The population was spread out with 6,068 people (21.4%) under the age of 18, 2,280 people (8.1%) aged 18 to 24, 7,244 people (25.6%) aged 25 to 44, 9,032 people (31.9%) aged 45 to 64, and 3,686 people (13.0%) who were 65 years of age or older. The median age was 41.0 years. For every 100 females there were 103.2 males. For every 100 females age 18 and over, there were 103.5 males.

There were 11,505 housing units at an average density of 440.3 per square mile (170.0/km²), of which 6,827 (63.6%) were owner-occupied, and 3,910 (36.4%) were occupied by renters. The homeowner vacancy rate was 2.2%; the rental vacancy rate was 5.8%. 17,470 people (61.7% of the population) lived in owner-occupied housing units and 9,516 people (33.6%) lived in rental housing units.

2000[edit]

According to the 2000 census, there were 26,411 people, 9,531 households, and 6,814 families residing in the city.[4] The population density was 987.8 per square mile (381.4/km²). There were 9,848 housing units at an average density of 368.3 per square mile (142.2/km²). The racial makeup of the city was 88.79% White, 2.36% African American, 0.94% Native American, 1.27% Asian, 0.11% Pacific Islander, 3.19% from other races, and 3.34% from two or more races. Hispanic or Latino of any race were 10.54% of the population.

There were 9,531 households, of which 35.9% had children under the age of 18 living with them, 55.5% were married couples living together, 11.4% had a female householder with no husband present, and 28.5% were non-families. 22.0% of all households were made up of individuals and 8.1% had someone living alone who was 65 years of age or older. The average household size was 2.62 and the average family size was 3.05.

In the city the population was spread out with 25.6% under the age of 18, 8.3% from 18 to 24, 28.8% from 25 to 44, 25.8% from 45 to 64, and 11.5% who were 65 years of age or older. The median age was 38 years. For every 100 females there were 106.2 males. For every 100 females age 18 and over, there were 105.4 males.

The median income for a household in the city was $48,725, and the median income for a family was $55,009. Males had a median income of $41,692 versus $29,740 for females. The per capita income for the city was $20,029. About 6.9% of families and 9.0% of the population were below the poverty line, including 10.7% of those under age 18 and 6.3% of those age 65 or over.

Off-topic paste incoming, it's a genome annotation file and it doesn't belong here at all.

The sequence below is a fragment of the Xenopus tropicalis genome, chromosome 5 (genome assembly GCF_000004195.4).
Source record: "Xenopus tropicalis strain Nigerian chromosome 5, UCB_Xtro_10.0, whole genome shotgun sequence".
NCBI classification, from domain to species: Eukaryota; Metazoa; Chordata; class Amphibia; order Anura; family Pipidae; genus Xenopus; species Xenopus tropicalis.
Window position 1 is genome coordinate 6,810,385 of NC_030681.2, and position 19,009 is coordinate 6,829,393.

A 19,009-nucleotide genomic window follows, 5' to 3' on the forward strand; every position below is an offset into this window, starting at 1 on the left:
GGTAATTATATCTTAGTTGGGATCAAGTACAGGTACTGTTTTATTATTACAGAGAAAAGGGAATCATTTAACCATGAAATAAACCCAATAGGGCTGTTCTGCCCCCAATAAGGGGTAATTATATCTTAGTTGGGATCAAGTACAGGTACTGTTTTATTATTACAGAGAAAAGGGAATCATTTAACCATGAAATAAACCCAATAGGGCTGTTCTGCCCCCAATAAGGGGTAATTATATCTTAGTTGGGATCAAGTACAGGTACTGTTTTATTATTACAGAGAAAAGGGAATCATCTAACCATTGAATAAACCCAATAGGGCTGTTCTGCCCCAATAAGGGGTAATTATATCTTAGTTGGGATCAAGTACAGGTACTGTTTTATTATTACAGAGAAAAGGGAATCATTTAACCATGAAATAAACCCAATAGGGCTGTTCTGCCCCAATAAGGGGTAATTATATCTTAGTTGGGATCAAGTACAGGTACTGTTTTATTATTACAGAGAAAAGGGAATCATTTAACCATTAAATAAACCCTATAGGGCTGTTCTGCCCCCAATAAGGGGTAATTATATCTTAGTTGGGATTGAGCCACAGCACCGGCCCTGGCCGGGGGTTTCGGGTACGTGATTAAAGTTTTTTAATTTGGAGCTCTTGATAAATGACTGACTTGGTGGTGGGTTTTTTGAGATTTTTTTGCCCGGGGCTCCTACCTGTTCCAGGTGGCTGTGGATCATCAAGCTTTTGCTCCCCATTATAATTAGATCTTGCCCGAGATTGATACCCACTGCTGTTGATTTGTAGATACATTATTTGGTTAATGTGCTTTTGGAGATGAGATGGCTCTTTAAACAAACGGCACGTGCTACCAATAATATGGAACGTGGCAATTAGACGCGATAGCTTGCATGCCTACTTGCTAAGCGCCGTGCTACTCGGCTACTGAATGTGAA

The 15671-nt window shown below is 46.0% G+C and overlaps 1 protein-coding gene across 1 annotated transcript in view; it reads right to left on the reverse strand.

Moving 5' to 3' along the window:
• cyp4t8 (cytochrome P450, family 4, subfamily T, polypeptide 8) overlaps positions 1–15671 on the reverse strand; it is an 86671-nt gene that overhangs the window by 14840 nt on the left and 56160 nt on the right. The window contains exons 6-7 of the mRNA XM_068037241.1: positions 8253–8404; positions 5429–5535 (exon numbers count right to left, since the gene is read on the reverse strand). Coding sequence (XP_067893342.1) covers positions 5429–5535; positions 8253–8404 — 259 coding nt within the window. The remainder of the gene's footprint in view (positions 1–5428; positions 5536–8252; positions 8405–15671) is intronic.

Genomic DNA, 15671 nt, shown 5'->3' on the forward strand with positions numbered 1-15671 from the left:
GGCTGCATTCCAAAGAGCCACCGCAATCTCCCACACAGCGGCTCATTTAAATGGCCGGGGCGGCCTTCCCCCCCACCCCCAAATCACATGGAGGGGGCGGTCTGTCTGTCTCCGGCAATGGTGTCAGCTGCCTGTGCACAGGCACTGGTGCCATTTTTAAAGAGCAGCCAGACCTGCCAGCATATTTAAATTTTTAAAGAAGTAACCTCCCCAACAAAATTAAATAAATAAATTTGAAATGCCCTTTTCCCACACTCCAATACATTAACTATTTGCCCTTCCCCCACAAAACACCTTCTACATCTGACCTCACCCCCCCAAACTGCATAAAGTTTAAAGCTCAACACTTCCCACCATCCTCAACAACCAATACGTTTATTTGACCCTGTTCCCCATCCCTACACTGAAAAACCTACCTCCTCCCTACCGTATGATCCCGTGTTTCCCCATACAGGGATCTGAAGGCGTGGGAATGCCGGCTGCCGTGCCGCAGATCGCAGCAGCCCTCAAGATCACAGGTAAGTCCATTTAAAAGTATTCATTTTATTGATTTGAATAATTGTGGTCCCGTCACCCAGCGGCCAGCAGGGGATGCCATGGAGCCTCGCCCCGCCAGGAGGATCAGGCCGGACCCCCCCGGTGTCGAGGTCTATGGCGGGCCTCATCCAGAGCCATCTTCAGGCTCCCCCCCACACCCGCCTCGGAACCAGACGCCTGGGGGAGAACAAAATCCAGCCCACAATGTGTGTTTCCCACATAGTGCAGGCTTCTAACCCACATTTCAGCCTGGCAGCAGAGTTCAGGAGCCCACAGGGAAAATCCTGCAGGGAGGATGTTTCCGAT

Politics[edit]

In the state legislature Atascadero is located in the 17th State Senate District, represented by Democrat Bill Monning, and in the 35th Assembly District, represented by Republican Katcho Achadjian. Federally, Atascadero is located in the 23rd Congressional District, which has a Cook PVI of R +16 and is represented by Kevin McCarthy.[5]

Annual events[edit]

Farmers Market - Downtown - Every Wednesday- Year 'Round
Sweetheart Stroll - Downtown - Saturday before Valentine's Day - February
Wildflower Bike Ride - April
Central Coast Cinco de Mayo - Saturday before May 5
Atascadero Wine & Golf Festival - Atascadero Lakeside Park - Saturday - June
Tuesday Concerts in the Park - Atascadero Lakeside Park - June to August
Saturday Concerts in the Park - Atascadero Lakeside park - June to August
Great American Holiday - Saturday after July 4
Ice Cream Zoofari at the Zoo - July
Hot El Camino Cruise Night - Huge car Cruise on Friday evening - August
Mid-State Cruizers Car Show - Atascdero Lakeside Park - Saturday - August
Sunken Gardens Flea Market - September
Colony Days Parade & Celebration - Downtown - Third Saturday in October
Halloween ZooBoo at the Zoo - October
Downtown Winter Wonderland - Downtown - Second Friday in December
Cruise Night - El Camino-August

More information: [www.visitatascadero.com]

Transportation[edit]

Freeways and Highways[edit]

Atascadero is at the major Ground Transport intersection of the Freeway U.S. 101 and the CA SR 41 exactly halfway between Los Angeles and San Francisco on the U.S. 101 with direct eastbound access to the San Joaquin Valley and Interstate 5 and the Yosemite Freeway. Atascadero is currently serviced by 1 Freeway and 1 Highway:

  • US 101 (CA).svg U.S. Route 101, is the most frequented and largest road-transportation arterial for the city of Atascadero and serves as its North-South Gateway. US-101 runs in a North-South direction and bisects the city (along with the Salinas River), into the western and eastern portions of the city. Traveling northward from the city, US-101 North runs up to San Jose, San Francisco, and continues on along the coast up through Northern California, Oregon, and finally ends near Olympia in Washington state. Traveling southward from the city, the "101" South heads down to San Luis Obispo, Santa Barbara, and on to Los Angeles where its south terminus is.